After more than 20 Christians lost their lives to terrorist attacks in two areas of Taraba state, Nigeria in the first half of August, a Catholic teacher on Sunday (Aug. 14) was kidnapped from a church site.
Suspected members of the Islamic State West Africa Province (ISWAP) shot their way onto the site of St. Agnes Catholic Church in Dinya village, in Taraba state’s Gassol County, at about 10 p.m. and abducted the catechist, Gideon Tsehemba, said the Rev. Lawrence Awua, the parish priest.
“The ISWAP terrorists broke into the premises of our church on Sunday, Aug. 14, as we were already in our bedrooms,” Awua told Morning Star News in a text message. “They were shooting indiscriminately in the premises of the church. Our catechist, Mr. Gideon Tsehemba, was forcefully dragged out of the church with a gun pointed at him. I was already in my bedroom, but they thought there was no one around except the catechist.”
The kidnappers have not made contact with anyone from the church, he said.
“We hope and pray they do not harm the catechist,” Awua said.
More than 20 Christians were killed in Gassol and Bali counties by Fulani herdsmen and other terrorists during the first two weeks of the month, said Bali area resident Ayuba Matthew.
“Constant killings and maiming of innocent Christians by terrorists and herdsmen bandits have become very common here in Taraba state,” Matthew said. “So also, kidnappings of Christians has become a problem.”
The killings and kidnappings in the two counties displaced more than 10,000 people from the predominantly Christian villages of Karal, Ndiyanwo, Wurojam, Aenama, Garin Karfe, Wuro Jingi, Jauro Manu, Garin Gidado, Gurowa, Karekuka and Chul, he said.
Area resident Julius Ishaya told Morning Star News that terrorists attacked those communities and also the Gassol County villages of Wuro Bokki, Dadin Kowa, Yola-Kareje, Baba Aso, Zip and Namnai. In Bali County, terrorists also attacked Christians in Baba Juli, Garwa, Malam Baba and Bokki, he said.
On Sunday afternoon (Aug. 14) in Borno-Kurku village in Bali county, terrorists shot and wounded a Christian, Tavershima Faga, said area resident Dorcas Titus.
“Mr. Faga was returning to his home from his church after worship service at about 2 p.m. when the terrorists shot him,” Titus said. “He’s currently receiving treatment in a local hospital here.”
On Friday (Aug. 12), gunmen reportedly attacked predominantly Christian Karekuka village, Gassol County, killing 13 people, including six defenders who shot and killed six of the assailants, according to local news reports.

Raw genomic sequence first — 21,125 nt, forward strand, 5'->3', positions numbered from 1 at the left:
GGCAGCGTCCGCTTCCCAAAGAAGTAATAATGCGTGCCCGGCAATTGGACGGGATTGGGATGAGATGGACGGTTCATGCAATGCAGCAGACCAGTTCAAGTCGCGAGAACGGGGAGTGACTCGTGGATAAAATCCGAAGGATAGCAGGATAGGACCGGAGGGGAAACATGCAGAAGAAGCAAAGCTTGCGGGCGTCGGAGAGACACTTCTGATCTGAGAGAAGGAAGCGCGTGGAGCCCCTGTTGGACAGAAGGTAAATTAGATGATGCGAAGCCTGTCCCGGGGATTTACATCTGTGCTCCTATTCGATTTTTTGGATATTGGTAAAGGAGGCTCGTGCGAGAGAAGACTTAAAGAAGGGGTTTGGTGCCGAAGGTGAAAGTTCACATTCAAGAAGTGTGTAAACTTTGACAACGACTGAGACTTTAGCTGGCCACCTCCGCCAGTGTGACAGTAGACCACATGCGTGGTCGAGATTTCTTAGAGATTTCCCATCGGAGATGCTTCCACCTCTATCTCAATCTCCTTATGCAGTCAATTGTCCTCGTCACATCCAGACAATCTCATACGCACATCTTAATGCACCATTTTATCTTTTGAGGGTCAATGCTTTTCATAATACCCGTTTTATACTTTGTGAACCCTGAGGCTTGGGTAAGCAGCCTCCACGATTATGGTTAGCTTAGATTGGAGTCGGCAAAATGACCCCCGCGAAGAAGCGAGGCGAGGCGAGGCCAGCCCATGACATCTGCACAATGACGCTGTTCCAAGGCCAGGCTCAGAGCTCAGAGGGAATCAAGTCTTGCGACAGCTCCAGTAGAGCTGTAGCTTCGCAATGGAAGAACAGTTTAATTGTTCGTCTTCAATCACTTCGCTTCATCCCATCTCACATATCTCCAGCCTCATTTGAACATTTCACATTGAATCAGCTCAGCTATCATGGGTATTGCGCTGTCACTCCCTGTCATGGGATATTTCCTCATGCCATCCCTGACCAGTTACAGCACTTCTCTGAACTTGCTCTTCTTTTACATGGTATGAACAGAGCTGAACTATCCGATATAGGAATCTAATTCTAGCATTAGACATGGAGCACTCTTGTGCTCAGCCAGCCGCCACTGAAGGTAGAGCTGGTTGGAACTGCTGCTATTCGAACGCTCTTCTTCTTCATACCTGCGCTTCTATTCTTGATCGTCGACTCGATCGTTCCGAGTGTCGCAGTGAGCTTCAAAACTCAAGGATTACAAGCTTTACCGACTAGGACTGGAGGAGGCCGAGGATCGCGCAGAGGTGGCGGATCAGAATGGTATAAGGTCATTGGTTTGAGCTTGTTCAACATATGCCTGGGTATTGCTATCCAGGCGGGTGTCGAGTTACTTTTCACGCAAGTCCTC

Terrorism by ISWAP stretched into Taraba state for the first time on April 19, killing six Christians, sources said. After an explosion killed the six Christians and wounded more than a dozen others at Christian-owned market where alcohol was served in Isware, Ardo Kola County, ISWAP released a statement on a telegram messaging channel asserting that it had detonated the explosive at “a gathering of infidel Christians,” according to local news reports.
ISWAP, an offshoot of Boko Haram, described its operatives as “soldiers of the caliphate in central Nigeria.”
While ISWAP has long carried out assaults in northeastern Nigeria, the Islamic extremists had not been active in Taraba until the attack, which was followed by another on April 22.
An Abubakar Shekau-led faction of Boko Haram in 2016 formally aligned with the Islamic State and changed its name to Islamic State West Africa Province (ISWAP), though many Nigerians still refer to the Shekau-led faction of ISWAP by its original name, Boko Haram. The Islamic State recognizes the ISWAP faction that broke away from Shekau as its cell in the region, according to the U.S. Commission on International Religious Freedom (USCIRF).
Nigeria led the world in Christians killed for their faith last year (Oct. 1, 2020 to Sept. 30, 2021) at 4,650, up from 3,530 the previous year, according to Open Doors’ 2022 World Watch List report. The number of kidnapped Christians was also highest in Nigeria, at more than 2,500, up from 990 the previous year, according to the WWL report.
Nigeria trailed only China in the number of churches attacked, with 470 cases, according to the report.
In the 2022 World Watch List of the countries where it is most difficult to be a Christian, Nigeria jumped to seventh place, its highest ranking ever, from No. 9 the previous year.